dir: Alexis Jacknow
Clock is a disturbing and potent horror flick about how annoying it is to be told you have to have kids when you don’t want to have them.
Honestly, there is no shortage of arseholes on this planet. There’s like 7 billion of them. Soon there will be 8 billion. We are consuming this planet and rendering it inhospitable as we speak. The last thing we need is more people fucking up the joint.
That’s one take a person could make. On the other hand we are told we have these natural biological and evolutionary urges that, were we not to possess them or give in to them, our species would have died out long ago.
Heavens forfend! Sure, we all know the urges to have sex, but thankfully we found ways to make it not always result in pregnancy. But that only counts if you’re not an American woman. If you’re an American woman (or a ten year old child) in a state where abortions are all but outlawed now, you are legally obligated to carry a baby to term even if it fucking kills you.
Sorry, I don’t make the rules, I just recoil in horror from them. Speaking of horror, this horrific flick is horrific not only in what it shows, but in some of the arguments characters have.
There can’t be a form of horror more visceral than horror about pregnancies. There’s nothing that can be more horrifically biological than weaponising those bodily processes against a woman, whether it’s in Rosemary’s Baby, Alien or this here Clock streaming on Hulu.
I’ll leave out mother! because I still have no fucking idea what happened in that Darren Aronofsky movie.
In Clock, our protagonist Ella (Dianna Agron) is perfectly happy not to have children. She is told that she is somehow defective, or wrong, but she just doesn’t want kids. That should be okay, but people in these kinds of stories, and let’s face it in real life too, constantly feel obligated to tell other people what to do. So there’s no shortage of arseholes telling her she’s wrong.
Let the woman be. Let her live her life, and you worry about yours.
But that doesn’t sit well with her father (Saul Rubinek), whose parents improbably survived Birkenau. With so many millions lost to the Holocaust, her father insists that his parents survived for nothing if she doesn’t carry on their legacy (by having a kid).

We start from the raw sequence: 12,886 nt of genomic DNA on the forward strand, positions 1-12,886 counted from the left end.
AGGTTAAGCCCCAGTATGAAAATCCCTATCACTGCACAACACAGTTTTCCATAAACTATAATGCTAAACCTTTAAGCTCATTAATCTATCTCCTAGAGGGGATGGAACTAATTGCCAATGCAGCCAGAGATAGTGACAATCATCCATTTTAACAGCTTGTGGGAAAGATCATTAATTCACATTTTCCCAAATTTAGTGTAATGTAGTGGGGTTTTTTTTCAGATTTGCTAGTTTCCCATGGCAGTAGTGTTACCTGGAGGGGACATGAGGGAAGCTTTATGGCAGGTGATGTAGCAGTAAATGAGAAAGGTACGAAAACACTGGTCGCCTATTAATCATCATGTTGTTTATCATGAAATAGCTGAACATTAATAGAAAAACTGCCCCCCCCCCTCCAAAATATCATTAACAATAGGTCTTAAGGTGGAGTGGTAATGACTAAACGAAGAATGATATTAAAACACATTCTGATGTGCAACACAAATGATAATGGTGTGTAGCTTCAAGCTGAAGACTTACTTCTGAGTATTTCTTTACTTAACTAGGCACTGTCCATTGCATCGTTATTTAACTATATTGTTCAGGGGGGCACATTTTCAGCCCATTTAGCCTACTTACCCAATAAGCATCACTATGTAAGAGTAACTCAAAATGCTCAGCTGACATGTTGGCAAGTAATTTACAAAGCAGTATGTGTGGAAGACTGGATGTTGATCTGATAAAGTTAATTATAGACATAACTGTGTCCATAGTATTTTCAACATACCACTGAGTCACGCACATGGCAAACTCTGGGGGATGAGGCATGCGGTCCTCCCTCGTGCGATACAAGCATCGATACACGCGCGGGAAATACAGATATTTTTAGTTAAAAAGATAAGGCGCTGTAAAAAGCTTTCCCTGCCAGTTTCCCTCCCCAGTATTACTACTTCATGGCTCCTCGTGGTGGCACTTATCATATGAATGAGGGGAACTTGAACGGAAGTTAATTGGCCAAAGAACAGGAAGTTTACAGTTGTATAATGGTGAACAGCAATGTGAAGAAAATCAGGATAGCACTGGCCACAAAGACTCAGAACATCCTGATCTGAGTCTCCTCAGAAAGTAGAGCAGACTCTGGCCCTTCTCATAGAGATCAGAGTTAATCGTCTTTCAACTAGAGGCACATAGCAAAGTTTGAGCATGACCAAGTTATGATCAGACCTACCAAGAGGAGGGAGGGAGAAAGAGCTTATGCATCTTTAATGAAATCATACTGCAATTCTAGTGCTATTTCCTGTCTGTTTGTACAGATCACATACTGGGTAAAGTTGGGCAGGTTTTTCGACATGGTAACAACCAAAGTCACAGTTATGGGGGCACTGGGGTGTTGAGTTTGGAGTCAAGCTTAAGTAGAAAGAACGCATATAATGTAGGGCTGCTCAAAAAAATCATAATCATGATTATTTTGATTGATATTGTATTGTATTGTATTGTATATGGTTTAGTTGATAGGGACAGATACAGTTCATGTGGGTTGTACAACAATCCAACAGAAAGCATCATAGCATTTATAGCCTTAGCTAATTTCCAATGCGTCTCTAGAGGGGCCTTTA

That’s a terrible burden to put on anyone. And such a loaded, freighted topic to use for entertainment (if we assume the purpose of any movie, horror or otherwise, is to entertain). A conversation Ella has with a doctor about her myriad reasons for not wanting to become a parent include one of the darkest interpretations of what the Holocaust actually means.
I don’t think it’s a spoiler to talk about it, because it’s just so profoundly horrible – Ella’s contention as to why people refer to the Holocaust as the ultimate evil, as the worst genocide, is because it happened at a time and place where it required “good” people living comfortably to look away as it happened around them, or they actively participated in it. And that some people are keenly aware that it could just as happily happen again now.
I mean…she’s not wrong. Look at all the hideous things going on right now as we speak *waves hands at everything*, and it does seem like we’re only one election away or one climate change exacerbated natural disaster from people starting to round up redheads or people who hang toilet paper the wrong way and start eating them.
We don’t have to agree with Ella. It’s nobody’s business than hers (you would think).
During a disturbing (disturbing to me because for no reason I could discern the actor playing the doctor has an Australian accent) visit to a gynaecologist, Ella hears about some clinic or some study that can do something to women so that they want babies.
Note, this isn’t a fertility clinic; this is some strange place where, through yelling at you and lots of drugs, they change your lack of interest in having a baby to a burning desire to have a child no matter what.
In other words, if you don’t want kids you’re broken, but like a broken clock, you can be fixed.